Εικόνες σελίδας
PDF
Ηλεκτρ. έκδοση

CHAPTER IV.

TO WHAT EXTENT MIRACLES CAN PROVE DOCTRINES.

AVING endeavoured to show, first, that mir

acles are possible ; secondly, that they are

expedient and desirable; and thirdly, what is their proper value as evidences of a Divine revelation, we come now to notice some of the leading objections of modern infidels to the reality of the Bible miracles.

But before doing so, there is another preliminary question on which it is necessary to make a few remarks, viz., How, and to what extent, miracles can prove doctrines to be divinely true? As to this, a difficulty has sometimes been felt, which, however, is more of a speculative than of a practical kind. The question has been asked, Can a miracle be wrought by evil spirits, or can it only proceed from the direct agency of God? And if it can be wrought by the former, how, in such a case, can the miracle prove the doctrine to be true? Now, though this question, viewed as one of pure speculation, or as a theme for metaphysical ingenuity, is attended with some difficulty, yet, as we shall endeavour to show, there is no serious practical difficulty involved in it. Instead, however, of dogmatising confidently on the theoretical question, let it be admitted, for the sake of argument,

a

that it is possible for an evil spirit to work what may appear to be a miracle.

But if an apparent miracle may be wrought by an evil spirit, the question naturally arises, How can any miracle be a conclusive evidence of “the finger of God?” In answer to this, and in explanation of the difficulty, let it be observed that there are three conceivable cases in which a professed revelation may be given to man.

1. The first supposable case is that, in which a pro fessed revelation bears, on the very face of it, obvious falsehoods, or contradictions, or immoralities; as in the instance of the Koran of Mahomet, or the lying wonders of paganism and Popery. Now, as to all these, it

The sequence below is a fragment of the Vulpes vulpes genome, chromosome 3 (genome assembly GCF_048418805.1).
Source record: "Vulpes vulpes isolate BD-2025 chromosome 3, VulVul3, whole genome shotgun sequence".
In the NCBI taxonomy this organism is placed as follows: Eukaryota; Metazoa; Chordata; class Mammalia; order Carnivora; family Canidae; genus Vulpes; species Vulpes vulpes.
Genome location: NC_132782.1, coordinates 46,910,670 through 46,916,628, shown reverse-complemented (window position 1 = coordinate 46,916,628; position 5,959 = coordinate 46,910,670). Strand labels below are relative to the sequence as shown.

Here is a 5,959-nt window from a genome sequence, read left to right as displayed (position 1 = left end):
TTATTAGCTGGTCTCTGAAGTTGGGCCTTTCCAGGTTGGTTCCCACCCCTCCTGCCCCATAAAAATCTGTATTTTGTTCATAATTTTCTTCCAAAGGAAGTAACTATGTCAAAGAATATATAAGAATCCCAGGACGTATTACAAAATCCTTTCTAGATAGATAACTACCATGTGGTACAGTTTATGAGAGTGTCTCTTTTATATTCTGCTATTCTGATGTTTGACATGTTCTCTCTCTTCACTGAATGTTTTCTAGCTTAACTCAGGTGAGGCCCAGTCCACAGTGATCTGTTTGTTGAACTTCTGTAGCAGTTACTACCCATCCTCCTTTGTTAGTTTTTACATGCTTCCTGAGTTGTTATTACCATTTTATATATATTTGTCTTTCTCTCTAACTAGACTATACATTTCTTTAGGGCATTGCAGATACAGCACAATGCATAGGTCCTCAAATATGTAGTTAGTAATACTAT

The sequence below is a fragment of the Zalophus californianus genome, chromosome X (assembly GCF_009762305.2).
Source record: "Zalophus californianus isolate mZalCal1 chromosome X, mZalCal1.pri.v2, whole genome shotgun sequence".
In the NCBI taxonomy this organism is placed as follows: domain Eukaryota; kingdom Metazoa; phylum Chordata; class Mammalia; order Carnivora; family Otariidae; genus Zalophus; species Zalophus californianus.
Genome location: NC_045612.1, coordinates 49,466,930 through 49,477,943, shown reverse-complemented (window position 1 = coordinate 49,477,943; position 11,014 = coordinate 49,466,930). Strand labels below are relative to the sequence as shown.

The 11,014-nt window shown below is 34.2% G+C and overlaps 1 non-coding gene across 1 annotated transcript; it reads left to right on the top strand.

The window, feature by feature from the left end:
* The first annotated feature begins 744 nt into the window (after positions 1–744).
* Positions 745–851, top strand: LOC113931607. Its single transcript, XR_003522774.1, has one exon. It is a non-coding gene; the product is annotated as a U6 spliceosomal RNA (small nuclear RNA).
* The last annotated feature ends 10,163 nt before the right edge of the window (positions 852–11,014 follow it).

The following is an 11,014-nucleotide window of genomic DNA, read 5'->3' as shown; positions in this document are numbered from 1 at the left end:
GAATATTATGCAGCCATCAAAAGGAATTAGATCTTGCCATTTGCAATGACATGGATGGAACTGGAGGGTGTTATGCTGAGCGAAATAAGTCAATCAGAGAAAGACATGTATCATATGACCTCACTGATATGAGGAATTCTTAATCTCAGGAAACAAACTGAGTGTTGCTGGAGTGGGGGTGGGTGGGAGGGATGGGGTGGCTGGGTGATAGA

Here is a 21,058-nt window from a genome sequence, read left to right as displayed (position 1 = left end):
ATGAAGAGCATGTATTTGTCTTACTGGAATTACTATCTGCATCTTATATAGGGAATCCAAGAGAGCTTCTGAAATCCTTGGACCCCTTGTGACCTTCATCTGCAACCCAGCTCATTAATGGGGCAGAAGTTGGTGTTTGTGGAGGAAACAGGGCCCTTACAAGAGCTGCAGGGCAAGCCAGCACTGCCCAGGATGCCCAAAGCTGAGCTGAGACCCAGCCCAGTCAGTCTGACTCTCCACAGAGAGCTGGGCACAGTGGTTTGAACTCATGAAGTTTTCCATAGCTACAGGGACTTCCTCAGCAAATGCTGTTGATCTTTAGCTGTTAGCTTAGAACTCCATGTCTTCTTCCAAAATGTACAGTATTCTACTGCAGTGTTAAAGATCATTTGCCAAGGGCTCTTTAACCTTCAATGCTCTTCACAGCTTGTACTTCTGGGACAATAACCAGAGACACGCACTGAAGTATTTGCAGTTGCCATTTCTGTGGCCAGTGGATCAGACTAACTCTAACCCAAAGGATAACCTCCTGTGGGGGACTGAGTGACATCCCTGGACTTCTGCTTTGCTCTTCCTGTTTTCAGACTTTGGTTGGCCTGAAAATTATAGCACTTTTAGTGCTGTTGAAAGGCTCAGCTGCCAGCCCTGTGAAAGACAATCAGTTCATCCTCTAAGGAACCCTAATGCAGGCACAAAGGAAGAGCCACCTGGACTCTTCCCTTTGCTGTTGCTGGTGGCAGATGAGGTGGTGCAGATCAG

may be safely affirmed that not even an undoubted miracle, if it should ever be wrought, could prove such a revelation to have come from the God of truth and holiness; but it ought to be summarily rejected, as coming, not “from above," but from beneath.

2. The second supposable case is that, in which a professed revelation contains pure doctrines and correct morals. Now, in such a case, miracles would be sufficient to prove that God is its Author. If it give just and worthy conceptions of the Divine character, and if its morality be perfectly pure and faultless, then there can be no doubt that it could only proceed from the God of truth and righteousness.

3. But there is a third supposable case (and it is actually, to a great extent, the case of our Bible), in which the subject-matter of the revelation is merely above our previous knowledge, by revealing new facts, or doctrines, of which we were not previously cognisant. Now, in such a case as this, miracles, we affirm, would be sufficient to prove the truth of the revelation, and to show that it really comes from God. For it cannot be believed that the all-perfect God would permit His power of working miracles to be employed by any being to deceive His creatures in a case where they have no means of judging as to the source whence the revelation proceeds. While no miracles could render it our duty to believe an obvious absurdity, or to practise a flagrant immorality, yet, in this third case, it would clearly be our duty to bow implicitly to the authority of the miracles alone, apart from all reasonings or imaginings of our own.